You can perform intervals on almost any piece of cardio equipment (Elliptical, Bike, Stair climber, etc.) You can even do this with sprints while running.

Start with a warm up for about 3-5 min. Once you are warmed up, crank up the intensity on your machine to very high and then sprint as fast as you possibly can for 30 seconds. This means that during those 30 seconds you are going as fast as possible. Once the 30 seconds is up, turn down the intensity and “rest” for 1 minute. Now this rest is stopping your movement, rather just jogging very slow, or pedaling very slow at a low intensity. This will allow you to recover somewhat until the minute is up. Once the minute is up, crank up the intensity and go again for 30 seconds. Continue to do this for 4-12 minutes depending on your fitness level. WARNING: This is extremely difficult and you may feel like throwing up when you are finished. This is normal. You will be experiencing a lot of lactic acid your first few times, until you body adjusts. Don’t kill yourself in the beginning. Do what you can, and you will get better as time goes on. Most people can only handle 4-6 minutes in the beginning. Don’t go much over 15 minutes even if you are in great shape. You should be hurting after this workout.

I strongly recommend that you do the HIIT routine 2-3 times a week for the first couple of weeks and no more than 4 times per week once you are into the program. Mix this with a good resistance training program and a decent nutritional plan, and you will see results soon. 

This program is NOT FOR EVERYBODY. If you are extremely over weight, or have any kind of heart condition, DO NOT DO HIIT. Also, if in doubt, consult your doctor first. This is also not easy, and I never said it was. Just be warned that it will be very tough if done correctly. But as I tell everyone that starts this, it’s a quick 4-12 minutes and you are done. Hang in there and you will see great results.

If you need a program or system that will without a doubt help you melt that fat away, you must try Turbulence Training from Craig Ballentine. Craig’s system falls right in line with HIIT training and it’s guaranteed to get you fit and help you win the battle with your waist line.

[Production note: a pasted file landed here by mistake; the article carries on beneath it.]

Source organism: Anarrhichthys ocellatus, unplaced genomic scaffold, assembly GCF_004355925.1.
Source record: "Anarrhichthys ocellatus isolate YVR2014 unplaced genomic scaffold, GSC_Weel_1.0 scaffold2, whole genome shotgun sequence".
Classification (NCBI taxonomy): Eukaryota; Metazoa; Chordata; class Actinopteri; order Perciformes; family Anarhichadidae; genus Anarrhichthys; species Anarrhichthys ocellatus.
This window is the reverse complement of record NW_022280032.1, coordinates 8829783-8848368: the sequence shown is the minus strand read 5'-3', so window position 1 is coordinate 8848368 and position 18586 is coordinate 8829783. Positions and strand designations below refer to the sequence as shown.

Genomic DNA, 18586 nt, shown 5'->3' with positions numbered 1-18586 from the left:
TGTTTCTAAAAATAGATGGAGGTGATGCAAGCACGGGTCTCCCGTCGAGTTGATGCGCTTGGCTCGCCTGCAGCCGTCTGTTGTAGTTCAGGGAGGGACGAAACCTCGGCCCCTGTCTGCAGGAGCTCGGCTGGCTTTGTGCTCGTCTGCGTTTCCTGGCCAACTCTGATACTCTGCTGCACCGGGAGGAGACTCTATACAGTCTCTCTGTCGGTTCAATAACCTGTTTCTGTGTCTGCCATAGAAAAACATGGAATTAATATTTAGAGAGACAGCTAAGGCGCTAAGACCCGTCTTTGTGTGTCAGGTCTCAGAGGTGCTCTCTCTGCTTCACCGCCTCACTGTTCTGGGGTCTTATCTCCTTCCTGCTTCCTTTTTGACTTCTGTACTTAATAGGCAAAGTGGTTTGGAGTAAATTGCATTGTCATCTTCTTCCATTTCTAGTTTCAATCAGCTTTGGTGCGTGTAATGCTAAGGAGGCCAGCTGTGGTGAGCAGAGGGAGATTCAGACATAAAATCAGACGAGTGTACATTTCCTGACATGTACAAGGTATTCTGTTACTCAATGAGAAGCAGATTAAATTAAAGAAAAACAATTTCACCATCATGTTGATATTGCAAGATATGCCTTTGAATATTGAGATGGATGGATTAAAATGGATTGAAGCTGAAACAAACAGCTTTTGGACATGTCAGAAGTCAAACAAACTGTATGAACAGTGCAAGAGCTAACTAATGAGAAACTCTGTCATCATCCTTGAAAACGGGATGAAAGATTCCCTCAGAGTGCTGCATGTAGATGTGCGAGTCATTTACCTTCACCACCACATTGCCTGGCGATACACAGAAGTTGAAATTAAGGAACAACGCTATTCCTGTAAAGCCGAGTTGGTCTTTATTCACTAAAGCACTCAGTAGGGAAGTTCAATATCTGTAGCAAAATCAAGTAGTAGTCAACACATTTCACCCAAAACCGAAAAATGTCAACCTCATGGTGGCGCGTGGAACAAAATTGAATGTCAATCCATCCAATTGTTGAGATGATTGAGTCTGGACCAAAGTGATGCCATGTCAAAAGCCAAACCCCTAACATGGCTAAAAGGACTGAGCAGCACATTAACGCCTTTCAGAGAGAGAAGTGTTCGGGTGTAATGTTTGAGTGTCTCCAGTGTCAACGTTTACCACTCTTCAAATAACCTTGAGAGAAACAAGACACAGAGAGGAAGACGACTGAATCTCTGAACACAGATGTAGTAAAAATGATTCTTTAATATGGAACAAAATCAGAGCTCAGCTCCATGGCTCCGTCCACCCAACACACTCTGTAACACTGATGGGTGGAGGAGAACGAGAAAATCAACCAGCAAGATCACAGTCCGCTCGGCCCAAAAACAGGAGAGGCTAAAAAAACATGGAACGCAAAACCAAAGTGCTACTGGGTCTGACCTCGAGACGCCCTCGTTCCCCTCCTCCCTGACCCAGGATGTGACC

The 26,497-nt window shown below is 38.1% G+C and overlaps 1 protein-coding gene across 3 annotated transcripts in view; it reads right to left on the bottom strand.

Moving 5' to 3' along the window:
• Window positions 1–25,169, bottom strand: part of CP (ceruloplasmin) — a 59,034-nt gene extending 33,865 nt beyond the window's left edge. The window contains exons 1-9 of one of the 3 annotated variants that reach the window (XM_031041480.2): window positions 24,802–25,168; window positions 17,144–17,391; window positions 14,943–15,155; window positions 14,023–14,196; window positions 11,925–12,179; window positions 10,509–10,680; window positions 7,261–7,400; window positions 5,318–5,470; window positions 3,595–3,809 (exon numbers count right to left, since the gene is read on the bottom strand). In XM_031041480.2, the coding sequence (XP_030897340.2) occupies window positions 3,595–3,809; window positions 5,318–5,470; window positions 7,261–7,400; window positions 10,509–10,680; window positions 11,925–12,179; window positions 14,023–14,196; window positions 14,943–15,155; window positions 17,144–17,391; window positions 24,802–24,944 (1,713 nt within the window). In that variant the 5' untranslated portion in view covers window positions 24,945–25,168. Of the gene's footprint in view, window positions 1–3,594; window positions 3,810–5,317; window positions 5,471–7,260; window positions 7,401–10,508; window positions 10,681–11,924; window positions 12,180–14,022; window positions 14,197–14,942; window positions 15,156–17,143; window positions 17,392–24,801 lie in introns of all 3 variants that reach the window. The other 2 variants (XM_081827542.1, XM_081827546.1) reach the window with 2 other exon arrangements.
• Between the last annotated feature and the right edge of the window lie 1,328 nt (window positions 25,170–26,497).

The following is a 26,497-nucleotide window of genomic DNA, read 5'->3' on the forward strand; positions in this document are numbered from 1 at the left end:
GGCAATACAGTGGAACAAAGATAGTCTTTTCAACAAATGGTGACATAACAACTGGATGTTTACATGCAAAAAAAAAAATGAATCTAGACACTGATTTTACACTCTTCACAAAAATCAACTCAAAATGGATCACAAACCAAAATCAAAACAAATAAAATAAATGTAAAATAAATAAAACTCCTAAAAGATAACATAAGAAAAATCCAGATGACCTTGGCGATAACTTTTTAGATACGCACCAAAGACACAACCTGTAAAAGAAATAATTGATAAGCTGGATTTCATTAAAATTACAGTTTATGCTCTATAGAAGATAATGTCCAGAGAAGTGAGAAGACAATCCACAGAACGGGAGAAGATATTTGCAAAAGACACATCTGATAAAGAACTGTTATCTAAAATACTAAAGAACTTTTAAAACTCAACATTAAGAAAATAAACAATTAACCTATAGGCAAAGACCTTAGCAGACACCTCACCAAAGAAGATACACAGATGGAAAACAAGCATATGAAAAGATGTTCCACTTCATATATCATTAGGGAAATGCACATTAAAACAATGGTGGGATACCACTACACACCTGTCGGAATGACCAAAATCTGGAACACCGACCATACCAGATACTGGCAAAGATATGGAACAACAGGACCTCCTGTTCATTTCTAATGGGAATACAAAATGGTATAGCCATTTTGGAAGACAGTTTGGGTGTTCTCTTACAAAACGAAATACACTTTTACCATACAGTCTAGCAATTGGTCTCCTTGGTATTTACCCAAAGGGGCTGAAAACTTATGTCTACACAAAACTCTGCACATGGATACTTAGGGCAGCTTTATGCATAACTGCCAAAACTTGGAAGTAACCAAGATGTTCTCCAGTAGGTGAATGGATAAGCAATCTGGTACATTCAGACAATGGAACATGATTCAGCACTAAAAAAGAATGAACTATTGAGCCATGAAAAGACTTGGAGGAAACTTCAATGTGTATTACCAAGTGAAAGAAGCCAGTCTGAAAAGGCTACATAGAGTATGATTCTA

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5 Responses to “High Intensity Interval Training HIIT – High Intensity Interval Training…Explained”

  1. Sue

    29. Mar, 2008


    What’s the difference between HIIT and plyometrics? The more I read, they almost seem to be the same except HIIT’s done on gym equipment like circuits, whereas plyometrics requires no equipment, and is higher impact on the joints.

    Can you clear this up?

  2. Rusty

    09. Jun, 2008

    I like to do HIIT for 10 minutes, rest 5 minutes, then do 20-40 minutes of steady state cardio at a low to moderate intensity level.

    The HIIT training followed by 5 minutes rest releases fatty acids into the blood stream. The steady state cardo then uses those fatty acids for fuel. It is kind of a “hybrid” approach to get the best out of both forms of cardio.

    This method is especially effective for reaching low body fat levels and targetting “stubborn body fat”.

  3. Nick

    15. Aug, 2008

    I have currently just switched to HIIT from steady state cardio.

    Its killer, but so much better than running on the treadmill for an hour or so.

    At the moment I do 3-5 mins warm up, followed by 1min rest/30sec all out intervals for 20 mins, then 5 mins cooldown. All is done on the elliptical trainer (saves joints and YOU control the speed, unlike a treadmill).

    Its not for everyone, but I initially started it because my knee was playing up from too much running, this type of exercise is less stressful for your joints (depending on the machine you use!).

  4. George - Gain Muscle Now

    28. Jun, 2010

    I love doing HIIT on the stepmill. It kicks my butt after just 10-20 minutes. After HIIT I like to do more of a steady cardio workout to keep the calories burning.

    I get the best results from doing it 4 times per week, but like you said you need to be careful to avoid over-training.

    -George D

  5. I like your aritcle. It rocks with useful content. I especially like the explanation of how HIIT keeps the fat burning hours after the workout is done.

    As a former boxer I learned early to warm up for 3 minutes then do 3 minutes of heavy,fast punching on the heavy bag then rest for 1 miute. just 3 -3 minute rounds can burn all day. A jump rope can also be a quick and fast Hiit exercise that can really work you out too.

    Terry @ threeminutefit.com